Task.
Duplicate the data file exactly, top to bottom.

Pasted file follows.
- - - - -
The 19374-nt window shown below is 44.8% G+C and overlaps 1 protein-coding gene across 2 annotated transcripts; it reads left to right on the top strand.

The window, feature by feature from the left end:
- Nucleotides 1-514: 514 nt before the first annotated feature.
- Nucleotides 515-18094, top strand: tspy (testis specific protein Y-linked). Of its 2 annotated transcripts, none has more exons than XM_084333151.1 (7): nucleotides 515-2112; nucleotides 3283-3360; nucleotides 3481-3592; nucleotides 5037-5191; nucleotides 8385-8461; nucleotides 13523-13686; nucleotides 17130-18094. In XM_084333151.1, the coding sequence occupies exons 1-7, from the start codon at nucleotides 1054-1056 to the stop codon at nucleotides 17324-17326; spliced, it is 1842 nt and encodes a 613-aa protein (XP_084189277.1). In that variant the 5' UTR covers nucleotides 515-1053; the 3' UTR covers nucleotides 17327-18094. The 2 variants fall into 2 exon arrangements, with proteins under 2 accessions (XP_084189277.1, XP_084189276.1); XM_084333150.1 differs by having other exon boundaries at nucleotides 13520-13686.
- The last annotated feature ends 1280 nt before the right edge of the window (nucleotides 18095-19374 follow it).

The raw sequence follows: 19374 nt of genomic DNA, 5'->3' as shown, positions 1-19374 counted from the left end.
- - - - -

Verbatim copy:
The 19374-nt window shown below is 44.8% G+C and overlaps 1 protein-coding gene across 2 annotated transcripts; it reads left to right on the top strand.

The window, feature by feature from the left end:
- Nucleotides 1-514: 514 nt before the first annotated feature.
- Nucleotides 515-18094, top strand: tspy (testis specific protein Y-linked). Of its 2 annotated transcripts, none has more exons than XM_084333151.1 (7): nucleotides 515-2112; nucleotides 3283-3360; nucleotides 3481-3592; nucleotides 5037-5191; nucleotides 8385-8461; nucleotides 13523-13686; nucleotides 17130-18094. In XM_084333151.1, the coding sequence occupies exons 1-7, from the start codon at nucleotides 1054-1056 to the stop codon at nucleotides 17324-17326; spliced, it is 1842 nt and encodes a 613-aa protein (XP_084189277.1). In that variant the 5' UTR covers nucleotides 515-1053; the 3' UTR covers nucleotides 17327-18094. The 2 variants fall into 2 exon arrangements, with proteins under 2 accessions (XP_084189277.1, XP_084189276.1); XM_084333150.1 differs by having other exon boundaries at nucleotides 13520-13686.
- The last annotated feature ends 1280 nt before the right edge of the window (nucleotides 18095-19374 follow it).

The raw sequence follows: 19374 nt of genomic DNA, 5'->3' as shown, positions 1-19374 counted from the left end.